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The Drunkard's Walk Audiobook

The Drunkard's Walk: How Randomness Rules Our Lives

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Publisher's Summary

In this irreverent and illuminating audiobook, acclaimed writer and scientist Leonard Mlodinow shows us how randomness, chance, and probability reveal a tremendous amount about our daily lives, and how we misunderstand the significance of everything from a casual conversation to a major financial setback. As a result, successes and failures in life are often attributed to clear and obvious causes, when in actuality they are more profoundly influenced by chance.

The rise and fall of your favorite movie star or the most reviled CEO - in fact, all our destinies - reflects chance as much as planning and innate abilities. Even Roger Maris, who beat Babe Ruth's single season home-run record, was in all likelihood not great but just lucky.

How could it have happened that a wine was given five out of five stars by one journal and called the worst wine of the decade by another? Wine ratings, school grades, political polls, and many other things in daily life are less reliable than we believe. By showing us the true nature of chance and revealing the psychological illusions that cause us to misjudge the world around us, Mlodinow gives fresh insight into what is really meaningful and how we can make decisions based on a deeper truth. From the classroom to the courtroom, from financial markets to supermarkets, from the doctor's office to the Oval Office, Mlodinow's insights will intrigue, awe, and inspire.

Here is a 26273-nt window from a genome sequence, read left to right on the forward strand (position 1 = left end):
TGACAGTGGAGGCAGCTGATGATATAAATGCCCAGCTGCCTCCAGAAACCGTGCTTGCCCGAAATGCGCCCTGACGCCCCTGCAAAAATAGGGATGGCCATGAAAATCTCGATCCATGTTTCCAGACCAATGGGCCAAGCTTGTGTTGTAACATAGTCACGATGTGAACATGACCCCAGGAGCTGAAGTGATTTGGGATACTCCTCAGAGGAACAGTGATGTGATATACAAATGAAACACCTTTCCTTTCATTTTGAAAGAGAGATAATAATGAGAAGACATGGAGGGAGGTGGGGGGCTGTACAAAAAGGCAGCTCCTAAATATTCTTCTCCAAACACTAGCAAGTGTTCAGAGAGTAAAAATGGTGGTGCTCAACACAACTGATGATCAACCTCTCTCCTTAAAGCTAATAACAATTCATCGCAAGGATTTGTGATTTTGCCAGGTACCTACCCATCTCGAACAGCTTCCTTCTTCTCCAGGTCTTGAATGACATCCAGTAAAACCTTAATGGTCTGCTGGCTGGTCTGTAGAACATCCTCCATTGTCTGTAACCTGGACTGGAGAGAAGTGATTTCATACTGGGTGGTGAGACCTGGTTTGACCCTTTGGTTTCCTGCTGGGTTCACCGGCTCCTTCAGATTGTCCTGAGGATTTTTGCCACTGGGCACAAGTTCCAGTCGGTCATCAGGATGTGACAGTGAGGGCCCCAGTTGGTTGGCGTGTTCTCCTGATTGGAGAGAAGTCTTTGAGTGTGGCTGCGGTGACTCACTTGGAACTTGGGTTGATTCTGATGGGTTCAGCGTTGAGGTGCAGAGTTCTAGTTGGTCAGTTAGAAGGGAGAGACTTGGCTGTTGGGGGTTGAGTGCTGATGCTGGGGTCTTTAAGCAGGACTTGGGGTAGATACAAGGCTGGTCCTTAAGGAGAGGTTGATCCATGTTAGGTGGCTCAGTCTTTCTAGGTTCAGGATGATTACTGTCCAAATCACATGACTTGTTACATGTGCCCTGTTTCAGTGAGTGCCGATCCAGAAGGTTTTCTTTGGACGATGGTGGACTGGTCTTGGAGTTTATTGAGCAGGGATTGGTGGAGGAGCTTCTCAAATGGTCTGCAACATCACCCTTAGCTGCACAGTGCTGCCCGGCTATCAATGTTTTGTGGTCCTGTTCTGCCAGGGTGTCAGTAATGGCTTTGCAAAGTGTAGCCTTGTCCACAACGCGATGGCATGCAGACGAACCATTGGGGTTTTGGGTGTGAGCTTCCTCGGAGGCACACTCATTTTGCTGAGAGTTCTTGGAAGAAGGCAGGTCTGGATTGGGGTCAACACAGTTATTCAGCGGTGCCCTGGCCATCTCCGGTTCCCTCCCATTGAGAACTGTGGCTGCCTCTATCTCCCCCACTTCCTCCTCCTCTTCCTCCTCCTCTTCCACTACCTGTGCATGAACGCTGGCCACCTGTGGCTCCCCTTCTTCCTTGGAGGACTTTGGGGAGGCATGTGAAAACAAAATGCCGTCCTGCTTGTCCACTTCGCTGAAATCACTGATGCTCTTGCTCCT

Offering listeners not only a tour of randomness, chance and probability but also a new way of looking at the world, this original, unexpected journey reminds us that much in our lives is about as predictable as the steps of a stumbling man afresh from a night at a bar.

©2008 Leonard Mlodinow; (P)2008 Gildan Media Corp

What the Critics Say

"A wonderful guide to how the mathematical laws of randomness affect our lives." (Stephen Hawking)
"If you're strong enough to have some of your favorite assumptions challenged, please listen to The Drunkard's Walk....a history, explanation, and exaltation of probability theory....The results are mind-bending." (Fortune)

What Members Say

Average Customer Rating

3.9 (3501 )
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4.0 (2279 )
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4.0 (2310 )
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1 star
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Performance
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  •  
    Stacy Lee 03-05-12
    Stacy Lee 03-05-12

    Stacy Lee

    HELPFUL VOTES
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    "Another mind opener"

    This book does take some time to get in to. You may be tempted to stop listening after the first 20 mins or so, but trust me, hang on, since it gets better and better.